Ms. Lewis gained tremendous accolades for her cookbooks on the pleasures of southern cooking and heritage. Some of her most prized cookbooks included, The Edna Lewis Cookbook, The Taste of Country Cooking, and In Pursuit of Flavor. Chef Edna Lewis’ passion for fresh ingredients and authentic flavors will live on through the work of generations of African American chefs to come.

She-Crab Soup
Makes 8 Servings

Female crabs are prized for this famous soup because they contribute a potent but delicate flavor. Following tradition, she-crab soup should be prepared using female crabs exclusively, with their roe added for even more flavor.

1/2 cup unsalted butter (1 stick)
1/2 cup all-purpose flour
3 cups milk
4 cups heavy cream
1 pound jumbo lump crab meat, picked
1/4 cup dry sherry
2 teaspoons salt
2 cups crab roe or the yolks of 4 hard-boiled eggs
1/4 cup finely chopped fresh parsley
1/2 tablespoon cayenne pepper

Melt butter in a heavy 4-quart soup pot over medium heat. In a saucepan, heat milk, but do not boil. When butter is hot, whisk in flour to make a roux. Cook roux 2-3 minutes, do not brown. Slowly stir in hot milk, whisking well. Cook over medium low heat until hot, stirring occasionally to prevent scorching. Pour cream into a large skillet. Bring to boil, whisking occasionally, then reduce heat and cook for about 10-15 minutes until cream has thickened and reduced by [1/4]. Pour cream into hot mixture. Mix well, then stir in crab meat. Cook 30 minutes to allow the flavor to develop, stirring occasionally. Season with sherry and salt. Add crab roe. Ladle into serving bowls. Garnish with parsley and a generous sprinkle of cayenne.

This recipe developed by
Chef Edna Lewis
all rights reserved.

Thursday, October 1, 2009

Oyster and Shrimp Purloo

The Geechee-Gullah Influence

Some of the strongest influences on US cuisine came from African
slaves, the people who least intended to be here. American food is
inconceivable without barbecue in its many variations, all kinds of
fritters and a mess of greens. Indeed Africans brought with them
important techniques including smoking meats, frying grains and
legumes into fritters, boiling leafy green vegetables, and making up
hot, spicy sauces. Since African-Americans ran the kitchens on
Southern plantations, they played a major role in molding the renowned
cuisine of the South.

The geography of the coastal South Carolina and Georgia proved
conducive to rice growing and produced a rice-based cuisine.
Specialties such as Hoppin' John -- rice cooked with red field peas
flavored with salt pork, Limpin’ Susan -- a cousin of Hoppin' John,
made with rice, shrimp, okra and bacon and Savannah Red Rice -- full
of tomatoes, red and green peppers smoked sausage are just three of
many local rice dishes. Seafood specialties include the famous
Oyster and Shrimp Purloo -- contains celery, grenn bell pepper,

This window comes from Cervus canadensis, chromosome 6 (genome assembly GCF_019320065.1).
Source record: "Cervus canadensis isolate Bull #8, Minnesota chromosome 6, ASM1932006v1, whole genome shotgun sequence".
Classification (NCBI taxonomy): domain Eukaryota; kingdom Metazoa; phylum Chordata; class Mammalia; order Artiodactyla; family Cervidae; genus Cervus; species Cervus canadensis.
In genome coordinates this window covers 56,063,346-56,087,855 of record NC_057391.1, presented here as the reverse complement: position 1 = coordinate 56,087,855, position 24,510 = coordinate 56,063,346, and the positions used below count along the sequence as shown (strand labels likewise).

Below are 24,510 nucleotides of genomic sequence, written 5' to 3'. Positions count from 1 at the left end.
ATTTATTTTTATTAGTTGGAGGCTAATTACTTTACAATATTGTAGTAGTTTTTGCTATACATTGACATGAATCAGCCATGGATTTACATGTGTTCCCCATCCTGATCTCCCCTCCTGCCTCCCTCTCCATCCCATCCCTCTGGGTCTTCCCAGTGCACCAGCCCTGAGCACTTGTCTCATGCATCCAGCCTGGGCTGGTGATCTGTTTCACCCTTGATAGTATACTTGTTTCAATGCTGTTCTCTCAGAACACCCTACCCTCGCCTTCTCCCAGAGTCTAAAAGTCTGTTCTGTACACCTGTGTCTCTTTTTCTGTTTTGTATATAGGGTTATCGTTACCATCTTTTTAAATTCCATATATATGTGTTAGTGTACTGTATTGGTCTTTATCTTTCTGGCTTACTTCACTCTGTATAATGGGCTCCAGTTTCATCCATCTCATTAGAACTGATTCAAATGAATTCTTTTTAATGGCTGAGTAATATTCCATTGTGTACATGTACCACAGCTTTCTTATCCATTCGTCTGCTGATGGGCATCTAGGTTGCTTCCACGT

onions, garlic, a rich shrimp stock, smoked sausage, tomatoes and

Shrimp Stock
Makes 1/2 Quart

1/8 cup peanut oil
3/4 pound shrimp shells
1 rib celery coarsely chopped
1 small carrot coarsely chopped
1 small onion coarsely chopped
2 cloves garlic chopped
1 quart water
1/8 cup dry white wine
1 tablespoon tomato paste
1 sprig parsley
1 sprig thyme
2 each black peppercorns
1 each bay leaf

Heat the oil in a stockpot over medium heat. Add the shrimp shells and
sauté for 3 to 4 minutes, stirring until the shells look dry. Add the
celery, carrots, onions, and garlic, continue to sauté for 2 to 3
minutes. Add the water, wine, tomato paste, parsley, thyme,
peppercorns, and bay leaf. Bring the stock to a boil, then reduce the
heat and simmer for 1 hour. Strain the stock through a fine mesh
strainer. Return to heat and boil until reduced to 1/2 quart. Will
keep 2 to 3 days refrigerated; can be frozen.

This recipe developed by
Chef Joseph G. Randall
All rights reserved.
Copyright © 10/1/09

Oyster and Shrimp Purloo
Makes 8 Servings

One of the most desired rice dishes of the Low Country is the pilau or
purloo pronounced piloe or puhr-loe. Some purloos call for meat some
seafood or both.

6 slices slab bacon cooked and drained
3 tablespoons butter
1/4 cup green bell pepper diced
1/4 cup celery diced fine
1/2 cup onion diced fine
2 cloves garlic minced
1/2 pound smoked sausage diced
1 pound shrimp peeled and deveined
1 pint oysters (reserve liquid) drained
1 1/2 cups rice (long-grain)
2 tablespoon tomato paste
1 1/2 cups shrimp stock (see recipe)
2 bay leaf
1 tablespoon fresh parsley chopped
1 teaspoon salt
1 teaspoon fresh ground black pepper

In a large sauté pan fry bacon until crisp. Remove bacon from pan
dice and set aside Add butter to the bacon grease. Add green bell
pepper, celery, onions, and garlic pan and sauté 2 to 3 minute until
tender. Add smoked sausage, shrimp, oysters to vegetable mixture,
sauté until shrimp turn pink and oysters curl at the edges. Add rice,
tomato paste and stir, add shrimp stock, oyster liquid, and bay leaf.
Bring to a boil, stirring occasionally. Season with salt and black
pepper Cover pan reduce to low heat and simmer until rice is tender
and has absorbed liquid, (about 20 to 25 minutes). Garnish with
diced bacon and chopped parsley.

This recipe developed
by Chef Joseph G. Randall
all rights reserved
Copyright © 10/1/09